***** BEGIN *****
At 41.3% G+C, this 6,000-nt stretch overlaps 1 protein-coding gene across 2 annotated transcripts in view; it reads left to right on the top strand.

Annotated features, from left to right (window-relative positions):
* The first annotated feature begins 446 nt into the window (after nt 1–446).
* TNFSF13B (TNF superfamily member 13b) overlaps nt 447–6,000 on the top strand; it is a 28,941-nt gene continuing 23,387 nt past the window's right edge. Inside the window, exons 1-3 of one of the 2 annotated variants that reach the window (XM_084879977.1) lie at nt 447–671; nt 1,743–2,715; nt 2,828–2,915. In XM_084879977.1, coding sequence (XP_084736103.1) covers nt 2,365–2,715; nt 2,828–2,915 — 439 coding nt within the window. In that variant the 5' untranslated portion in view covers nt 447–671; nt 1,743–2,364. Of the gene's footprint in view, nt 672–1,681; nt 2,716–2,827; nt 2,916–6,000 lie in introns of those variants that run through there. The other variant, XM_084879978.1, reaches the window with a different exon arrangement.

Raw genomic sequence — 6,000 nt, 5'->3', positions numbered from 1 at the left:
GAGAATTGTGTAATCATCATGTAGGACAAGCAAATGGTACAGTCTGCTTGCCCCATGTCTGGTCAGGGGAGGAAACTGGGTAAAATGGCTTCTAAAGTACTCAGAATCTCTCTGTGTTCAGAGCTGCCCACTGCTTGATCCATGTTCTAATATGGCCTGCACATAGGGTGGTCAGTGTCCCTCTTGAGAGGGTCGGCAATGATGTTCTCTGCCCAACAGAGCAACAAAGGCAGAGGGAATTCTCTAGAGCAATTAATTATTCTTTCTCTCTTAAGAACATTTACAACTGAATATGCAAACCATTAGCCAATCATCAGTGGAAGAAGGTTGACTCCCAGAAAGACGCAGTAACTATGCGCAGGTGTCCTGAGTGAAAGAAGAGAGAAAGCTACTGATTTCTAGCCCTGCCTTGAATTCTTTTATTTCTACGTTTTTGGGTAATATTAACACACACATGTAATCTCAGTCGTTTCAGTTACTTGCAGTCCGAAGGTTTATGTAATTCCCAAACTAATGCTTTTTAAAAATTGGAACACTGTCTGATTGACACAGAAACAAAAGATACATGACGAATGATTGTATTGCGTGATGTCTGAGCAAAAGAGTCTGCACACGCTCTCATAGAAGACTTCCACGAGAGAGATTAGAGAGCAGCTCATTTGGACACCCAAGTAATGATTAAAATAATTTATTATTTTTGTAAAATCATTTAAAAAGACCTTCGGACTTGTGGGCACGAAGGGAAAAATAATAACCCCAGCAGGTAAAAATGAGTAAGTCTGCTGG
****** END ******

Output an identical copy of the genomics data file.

At 41.3% G+C, this 6,000-nt stretch overlaps 1 protein-coding gene across 2 annotated transcripts in view; it reads left to right on the top strand.

Annotated features, from left to right (window-relative positions):
* The first annotated feature begins 446 nt into the window (after nt 1–446).
* TNFSF13B (TNF superfamily member 13b) overlaps nt 447–6,000 on the top strand; it is a 28,941-nt gene continuing 23,387 nt past the window's right edge. Inside the window, exons 1-3 of one of the 2 annotated variants that reach the window (XM_084879977.1) lie at nt 447–671; nt 1,743–2,715; nt 2,828–2,915. In XM_084879977.1, coding sequence (XP_084736103.1) covers nt 2,365–2,715; nt 2,828–2,915 — 439 coding nt within the window. In that variant the 5' untranslated portion in view covers nt 447–671; nt 1,743–2,364. Of the gene's footprint in view, nt 672–1,681; nt 2,716–2,827; nt 2,916–6,000 lie in introns of those variants that run through there. The other variant, XM_084879978.1, reaches the window with a different exon arrangement.

Raw genomic sequence — 6,000 nt, 5'->3', positions numbered from 1 at the left:
GAGAATTGTGTAATCATCATGTAGGACAAGCAAATGGTACAGTCTGCTTGCCCCATGTCTGGTCAGGGGAGGAAACTGGGTAAAATGGCTTCTAAAGTACTCAGAATCTCTCTGTGTTCAGAGCTGCCCACTGCTTGATCCATGTTCTAATATGGCCTGCACATAGGGTGGTCAGTGTCCCTCTTGAGAGGGTCGGCAATGATGTTCTCTGCCCAACAGAGCAACAAAGGCAGAGGGAATTCTCTAGAGCAATTAATTATTCTTTCTCTCTTAAGAACATTTACAACTGAATATGCAAACCATTAGCCAATCATCAGTGGAAGAAGGTTGACTCCCAGAAAGACGCAGTAACTATGCGCAGGTGTCCTGAGTGAAAGAAGAGAGAAAGCTACTGATTTCTAGCCCTGCCTTGAATTCTTTTATTTCTACGTTTTTGGGTAATATTAACACACACATGTAATCTCAGTCGTTTCAGTTACTTGCAGTCCGAAGGTTTATGTAATTCCCAAACTAATGCTTTTTAAAAATTGGAACACTGTCTGATTGACACAGAAACAAAAGATACATGACGAATGATTGTATTGCGTGATGTCTGAGCAAAAGAGTCTGCACACGCTCTCATAGAAGACTTCCACGAGAGAGATTAGAGAGCAGCTCATTTGGACACCCAAGTAATGATTAAAATAATTTATTATTTTTGTAAAATCATTTAAAAAGACCTTCGGACTTGTGGGCACGAAGGGAAAAATAATAACCCCAGCAGGTAAAAATGAGTAAGTCTGCTGG